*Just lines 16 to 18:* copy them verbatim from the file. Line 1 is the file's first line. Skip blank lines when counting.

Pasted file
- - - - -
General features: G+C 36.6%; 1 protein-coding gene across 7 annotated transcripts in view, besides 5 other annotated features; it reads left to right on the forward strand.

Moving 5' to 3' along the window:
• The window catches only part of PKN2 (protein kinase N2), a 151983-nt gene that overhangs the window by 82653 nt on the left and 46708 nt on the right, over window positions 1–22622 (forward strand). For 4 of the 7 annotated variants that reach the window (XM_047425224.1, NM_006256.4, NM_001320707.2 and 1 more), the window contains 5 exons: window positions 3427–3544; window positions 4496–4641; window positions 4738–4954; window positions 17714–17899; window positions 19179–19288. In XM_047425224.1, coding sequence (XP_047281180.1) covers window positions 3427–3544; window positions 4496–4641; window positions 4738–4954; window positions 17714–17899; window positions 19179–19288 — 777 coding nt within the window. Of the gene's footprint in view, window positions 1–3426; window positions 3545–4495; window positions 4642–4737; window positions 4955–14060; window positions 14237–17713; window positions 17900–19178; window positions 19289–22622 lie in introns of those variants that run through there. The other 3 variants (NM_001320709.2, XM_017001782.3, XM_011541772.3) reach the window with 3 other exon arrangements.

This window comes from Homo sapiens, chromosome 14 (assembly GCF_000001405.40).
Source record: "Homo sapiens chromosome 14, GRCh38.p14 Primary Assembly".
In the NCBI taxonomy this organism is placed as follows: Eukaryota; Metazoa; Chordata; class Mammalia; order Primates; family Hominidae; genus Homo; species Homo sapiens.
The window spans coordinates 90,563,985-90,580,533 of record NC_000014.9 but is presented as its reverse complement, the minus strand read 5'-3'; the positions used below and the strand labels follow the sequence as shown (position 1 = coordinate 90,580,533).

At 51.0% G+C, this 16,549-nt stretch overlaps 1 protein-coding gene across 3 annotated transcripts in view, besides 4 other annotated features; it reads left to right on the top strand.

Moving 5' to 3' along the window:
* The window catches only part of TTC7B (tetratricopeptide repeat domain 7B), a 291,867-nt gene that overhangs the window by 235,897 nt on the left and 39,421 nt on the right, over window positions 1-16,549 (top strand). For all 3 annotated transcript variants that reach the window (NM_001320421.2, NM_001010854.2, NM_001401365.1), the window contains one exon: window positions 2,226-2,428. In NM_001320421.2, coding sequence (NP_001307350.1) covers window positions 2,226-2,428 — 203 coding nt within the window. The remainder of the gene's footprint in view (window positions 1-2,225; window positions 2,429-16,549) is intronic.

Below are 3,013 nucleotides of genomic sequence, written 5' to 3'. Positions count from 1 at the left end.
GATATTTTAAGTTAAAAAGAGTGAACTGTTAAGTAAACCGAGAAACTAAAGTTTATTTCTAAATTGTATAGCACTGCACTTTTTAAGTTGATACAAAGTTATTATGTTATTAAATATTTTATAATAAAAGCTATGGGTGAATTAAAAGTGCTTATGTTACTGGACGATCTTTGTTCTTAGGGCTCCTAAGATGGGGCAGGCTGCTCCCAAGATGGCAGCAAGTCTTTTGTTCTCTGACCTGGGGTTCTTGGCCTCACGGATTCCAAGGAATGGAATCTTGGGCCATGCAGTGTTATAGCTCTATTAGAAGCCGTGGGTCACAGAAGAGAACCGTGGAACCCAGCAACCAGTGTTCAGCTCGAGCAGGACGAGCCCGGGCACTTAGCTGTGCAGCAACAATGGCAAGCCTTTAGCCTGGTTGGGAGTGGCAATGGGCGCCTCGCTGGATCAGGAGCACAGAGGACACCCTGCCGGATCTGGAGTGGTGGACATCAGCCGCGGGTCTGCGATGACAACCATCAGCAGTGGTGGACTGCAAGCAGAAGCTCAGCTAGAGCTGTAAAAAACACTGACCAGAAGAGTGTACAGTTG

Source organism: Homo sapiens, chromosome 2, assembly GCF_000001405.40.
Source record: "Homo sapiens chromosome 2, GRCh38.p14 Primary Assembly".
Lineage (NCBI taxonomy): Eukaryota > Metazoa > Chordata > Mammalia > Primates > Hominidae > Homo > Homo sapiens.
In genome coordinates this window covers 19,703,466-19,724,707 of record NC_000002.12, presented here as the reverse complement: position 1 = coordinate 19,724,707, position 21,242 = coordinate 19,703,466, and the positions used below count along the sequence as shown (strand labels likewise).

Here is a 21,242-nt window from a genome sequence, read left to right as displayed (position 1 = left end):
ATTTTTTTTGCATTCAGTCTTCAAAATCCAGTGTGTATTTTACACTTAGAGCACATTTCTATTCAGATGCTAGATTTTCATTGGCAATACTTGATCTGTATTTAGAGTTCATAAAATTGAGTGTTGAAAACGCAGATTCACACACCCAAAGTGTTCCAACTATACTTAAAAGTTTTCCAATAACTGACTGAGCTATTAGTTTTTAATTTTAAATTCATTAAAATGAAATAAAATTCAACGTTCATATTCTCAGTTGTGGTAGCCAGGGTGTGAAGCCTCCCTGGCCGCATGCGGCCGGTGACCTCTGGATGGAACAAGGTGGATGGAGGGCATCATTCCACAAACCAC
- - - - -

In genome coordinates this window covers 19,703,466-19,724,707 of record NC_000002.12, presented here as the reverse complement: position 1 = coordinate 19,724,707, position 21,242 = coordinate 19,703,466, and the positions used below count along the sequence as shown (strand labels likewise).

Here is a 21,242-nt window from a genome sequence, read left to right as displayed (position 1 = left end):
ATTTTTTTTGCATTCAGTCTTCAAAATCCAGTGTGTATTTTACACTTAGAGCACATTTCTATTCAGATGCTAGATTTTCATTGGCAATACTTGATCTGTATTTAGAGTTCATAAAATTGAGTGTTGAAAACGCAGATTCACACACCCAAAGTGTTCCAACTATACTTAAAAGTTTTCCAATAACTGACTGAGCTATTAGTTTTTAATTTTAAATTCATTAAAATGAAATAAAATTCAACGTTCATATTCTCAGTTGTGGTAGCCAGGGTGTGAAGCCTCCCTGGCCGCATGCGGCCGGTGACCTCTGGATGGAACAAGGTGGATGGAGGGCATCATTCCACAAACCAC